(pun intended) for review. Finding it plausible that
Passafiume is a “dealer” within the meaning of
PACA and that the Individual Defendants could be liable under
the amended complaint, the Court will deny the motion to
Castellini, and Passafiume all sell fresh produce. DN 12 at
2-3. Antle and Castellini do so in wholesale quantities and
nationwide. Id. As part of that business, all three
companies held valid produce licenses from the United States
Department of Agriculture's PACA Branch. Id.
Anthony Passafiume Jr., Sebastian Passafiume, Pamela
Passafiume, Rhonda Passafiume-Moss, and Teresa Passafiume
(the “Individual Defendants”) (collectively, with
A.J. Passafiume Sons, “Defendants”) are the
owners, officers, directors, and shareholders of Passafiume.
Id. at 3. Plaintiffs claim they were responsible for
the day-to-day operations of Passafiume's business and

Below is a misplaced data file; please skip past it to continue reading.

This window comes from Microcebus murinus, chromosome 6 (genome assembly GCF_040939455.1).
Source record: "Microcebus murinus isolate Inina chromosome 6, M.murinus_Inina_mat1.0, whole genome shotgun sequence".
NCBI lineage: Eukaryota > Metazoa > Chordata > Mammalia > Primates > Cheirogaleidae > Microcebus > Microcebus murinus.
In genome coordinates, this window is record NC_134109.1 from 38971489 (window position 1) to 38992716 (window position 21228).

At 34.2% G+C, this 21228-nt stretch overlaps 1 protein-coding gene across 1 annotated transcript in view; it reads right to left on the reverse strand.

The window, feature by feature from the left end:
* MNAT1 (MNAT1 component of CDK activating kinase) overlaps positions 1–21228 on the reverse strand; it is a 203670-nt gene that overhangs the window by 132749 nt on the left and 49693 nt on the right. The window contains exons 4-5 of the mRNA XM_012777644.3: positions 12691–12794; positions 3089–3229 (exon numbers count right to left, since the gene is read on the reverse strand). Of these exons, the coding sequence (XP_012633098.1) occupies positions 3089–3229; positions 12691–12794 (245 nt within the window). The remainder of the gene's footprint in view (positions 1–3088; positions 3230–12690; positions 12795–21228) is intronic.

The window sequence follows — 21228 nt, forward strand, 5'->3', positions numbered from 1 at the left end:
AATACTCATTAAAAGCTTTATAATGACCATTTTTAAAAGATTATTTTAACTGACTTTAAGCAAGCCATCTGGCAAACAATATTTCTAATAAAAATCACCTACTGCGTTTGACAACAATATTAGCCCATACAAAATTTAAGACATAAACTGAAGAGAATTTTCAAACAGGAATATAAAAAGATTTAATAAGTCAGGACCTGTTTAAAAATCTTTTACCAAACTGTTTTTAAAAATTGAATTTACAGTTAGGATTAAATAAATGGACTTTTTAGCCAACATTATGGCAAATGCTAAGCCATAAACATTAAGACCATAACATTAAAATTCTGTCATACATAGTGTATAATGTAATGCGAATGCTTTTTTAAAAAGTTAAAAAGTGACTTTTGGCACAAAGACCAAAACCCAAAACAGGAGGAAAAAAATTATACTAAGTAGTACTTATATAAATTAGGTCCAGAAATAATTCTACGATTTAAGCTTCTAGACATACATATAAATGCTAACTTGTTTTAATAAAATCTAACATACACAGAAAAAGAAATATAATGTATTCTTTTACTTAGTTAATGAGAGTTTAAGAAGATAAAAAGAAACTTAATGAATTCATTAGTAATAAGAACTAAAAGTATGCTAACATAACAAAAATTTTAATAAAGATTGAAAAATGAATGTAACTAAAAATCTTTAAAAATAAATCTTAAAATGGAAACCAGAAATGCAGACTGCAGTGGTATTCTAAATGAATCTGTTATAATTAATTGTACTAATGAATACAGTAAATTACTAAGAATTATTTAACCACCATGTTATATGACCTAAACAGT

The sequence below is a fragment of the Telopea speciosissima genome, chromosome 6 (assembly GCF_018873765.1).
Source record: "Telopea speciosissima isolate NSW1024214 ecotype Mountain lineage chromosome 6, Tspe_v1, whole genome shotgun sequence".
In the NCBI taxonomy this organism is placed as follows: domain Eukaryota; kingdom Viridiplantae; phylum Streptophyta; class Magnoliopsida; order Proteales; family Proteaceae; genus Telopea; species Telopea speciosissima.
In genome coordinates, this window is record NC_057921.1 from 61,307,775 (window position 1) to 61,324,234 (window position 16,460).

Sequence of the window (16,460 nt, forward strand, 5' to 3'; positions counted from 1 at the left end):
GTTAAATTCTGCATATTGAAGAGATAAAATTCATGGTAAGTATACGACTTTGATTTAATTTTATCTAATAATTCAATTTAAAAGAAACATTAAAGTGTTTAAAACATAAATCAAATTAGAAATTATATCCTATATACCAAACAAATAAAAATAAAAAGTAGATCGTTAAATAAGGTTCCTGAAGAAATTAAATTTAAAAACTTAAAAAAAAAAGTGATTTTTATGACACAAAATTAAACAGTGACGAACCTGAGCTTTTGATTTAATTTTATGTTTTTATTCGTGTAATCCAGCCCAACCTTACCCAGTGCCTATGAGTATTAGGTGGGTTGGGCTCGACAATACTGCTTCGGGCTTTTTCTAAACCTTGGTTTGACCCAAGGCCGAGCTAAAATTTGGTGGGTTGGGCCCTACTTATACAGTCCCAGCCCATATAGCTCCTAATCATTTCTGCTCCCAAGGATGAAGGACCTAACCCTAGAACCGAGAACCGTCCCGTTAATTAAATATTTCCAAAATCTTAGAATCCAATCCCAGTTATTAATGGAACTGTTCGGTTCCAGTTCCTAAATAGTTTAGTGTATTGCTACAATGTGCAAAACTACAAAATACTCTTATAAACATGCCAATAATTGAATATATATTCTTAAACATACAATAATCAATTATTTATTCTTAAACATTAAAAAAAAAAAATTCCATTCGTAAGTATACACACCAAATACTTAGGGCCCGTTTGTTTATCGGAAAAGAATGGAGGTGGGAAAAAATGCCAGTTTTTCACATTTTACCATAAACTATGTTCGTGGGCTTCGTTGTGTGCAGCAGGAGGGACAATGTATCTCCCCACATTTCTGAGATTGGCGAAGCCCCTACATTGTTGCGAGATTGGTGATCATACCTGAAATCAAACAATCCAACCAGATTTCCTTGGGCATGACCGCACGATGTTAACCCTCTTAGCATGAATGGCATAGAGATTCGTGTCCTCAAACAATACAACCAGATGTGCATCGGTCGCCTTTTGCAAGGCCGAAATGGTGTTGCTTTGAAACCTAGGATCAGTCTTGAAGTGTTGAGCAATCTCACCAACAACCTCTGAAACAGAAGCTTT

assets and, as such, can be found liable individually.
controversy arises from Antle and Castellini's sale of
fresh produce to Passafiume on credit. Passafiume bought from
Antle from October 2, 2017 to January 19, 2018 and Castellini
from January 16, 2018 to March 18, 2018. Id. at 4.
On each invoice sent to Passafiume, Antle and Castellini
placed the statutorily prescribed language to preserve their
rights as beneficiaries of the statutory trust. Id.
at 5. See 7 U.S.C. § 499e(c)(4) (“a
licensee may use ordinary and usual billing or invoice
statements to provide notice of the licensee's intent to
preserve the trust”). In total, Antle and Castellini
sold and delivered $69, 196.83 worth of fresh fruits and
vegetables to Passafiume. Id. Of that, they claim